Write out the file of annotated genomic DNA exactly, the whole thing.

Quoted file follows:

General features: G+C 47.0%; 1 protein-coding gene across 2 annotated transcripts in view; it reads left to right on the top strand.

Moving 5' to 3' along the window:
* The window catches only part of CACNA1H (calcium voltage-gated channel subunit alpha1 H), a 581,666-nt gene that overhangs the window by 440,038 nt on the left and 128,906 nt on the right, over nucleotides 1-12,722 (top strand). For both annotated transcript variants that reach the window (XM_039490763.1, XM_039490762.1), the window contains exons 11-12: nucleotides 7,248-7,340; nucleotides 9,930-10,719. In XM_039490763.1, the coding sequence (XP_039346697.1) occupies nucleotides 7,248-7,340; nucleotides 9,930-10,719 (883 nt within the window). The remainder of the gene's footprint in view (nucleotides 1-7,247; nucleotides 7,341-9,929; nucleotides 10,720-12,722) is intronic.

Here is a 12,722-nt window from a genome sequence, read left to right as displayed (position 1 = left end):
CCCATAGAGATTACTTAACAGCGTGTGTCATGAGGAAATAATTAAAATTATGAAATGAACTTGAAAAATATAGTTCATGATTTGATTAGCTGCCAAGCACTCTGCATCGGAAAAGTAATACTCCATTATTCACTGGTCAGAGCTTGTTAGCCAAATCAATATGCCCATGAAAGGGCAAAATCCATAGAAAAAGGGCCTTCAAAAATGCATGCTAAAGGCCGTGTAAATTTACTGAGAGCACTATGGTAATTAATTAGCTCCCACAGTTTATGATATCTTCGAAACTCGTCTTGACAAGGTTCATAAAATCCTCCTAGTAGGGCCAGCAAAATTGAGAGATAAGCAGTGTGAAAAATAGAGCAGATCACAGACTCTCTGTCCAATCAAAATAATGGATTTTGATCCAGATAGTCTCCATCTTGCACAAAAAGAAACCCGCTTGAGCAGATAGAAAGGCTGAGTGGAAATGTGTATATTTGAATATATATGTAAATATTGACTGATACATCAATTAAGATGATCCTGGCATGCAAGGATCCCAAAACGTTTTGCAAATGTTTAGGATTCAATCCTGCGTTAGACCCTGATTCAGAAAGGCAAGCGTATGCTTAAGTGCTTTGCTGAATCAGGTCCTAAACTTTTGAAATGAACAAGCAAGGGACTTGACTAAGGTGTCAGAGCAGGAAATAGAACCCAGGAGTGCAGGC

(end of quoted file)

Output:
General features: G+C 47.0%; 1 protein-coding gene across 2 annotated transcripts in view; it reads left to right on the top strand.

Moving 5' to 3' along the window:
* The window catches only part of CACNA1H (calcium voltage-gated channel subunit alpha1 H), a 581,666-nt gene that overhangs the window by 440,038 nt on the left and 128,906 nt on the right, over nucleotides 1-12,722 (top strand). For both annotated transcript variants that reach the window (XM_039490763.1, XM_039490762.1), the window contains exons 11-12: nucleotides 7,248-7,340; nucleotides 9,930-10,719. In XM_039490763.1, the coding sequence (XP_039346697.1) occupies nucleotides 7,248-7,340; nucleotides 9,930-10,719 (883 nt within the window). The remainder of the gene's footprint in view (nucleotides 1-7,247; nucleotides 7,341-9,929; nucleotides 10,720-12,722) is intronic.

Here is a 12,722-nt window from a genome sequence, read left to right as displayed (position 1 = left end):
CCCATAGAGATTACTTAACAGCGTGTGTCATGAGGAAATAATTAAAATTATGAAATGAACTTGAAAAATATAGTTCATGATTTGATTAGCTGCCAAGCACTCTGCATCGGAAAAGTAATACTCCATTATTCACTGGTCAGAGCTTGTTAGCCAAATCAATATGCCCATGAAAGGGCAAAATCCATAGAAAAAGGGCCTTCAAAAATGCATGCTAAAGGCCGTGTAAATTTACTGAGAGCACTATGGTAATTAATTAGCTCCCACAGTTTATGATATCTTCGAAACTCGTCTTGACAAGGTTCATAAAATCCTCCTAGTAGGGCCAGCAAAATTGAGAGATAAGCAGTGTGAAAAATAGAGCAGATCACAGACTCTCTGTCCAATCAAAATAATGGATTTTGATCCAGATAGTCTCCATCTTGCACAAAAAGAAACCCGCTTGAGCAGATAGAAAGGCTGAGTGGAAATGTGTATATTTGAATATATATGTAAATATTGACTGATACATCAATTAAGATGATCCTGGCATGCAAGGATCCCAAAACGTTTTGCAAATGTTTAGGATTCAATCCTGCGTTAGACCCTGATTCAGAAAGGCAAGCGTATGCTTAAGTGCTTTGCTGAATCAGGTCCTAAACTTTTGAAATGAACAAGCAAGGGACTTGACTAAGGTGTCAGAGCAGGAAATAGAACCCAGGAGTGCAGGC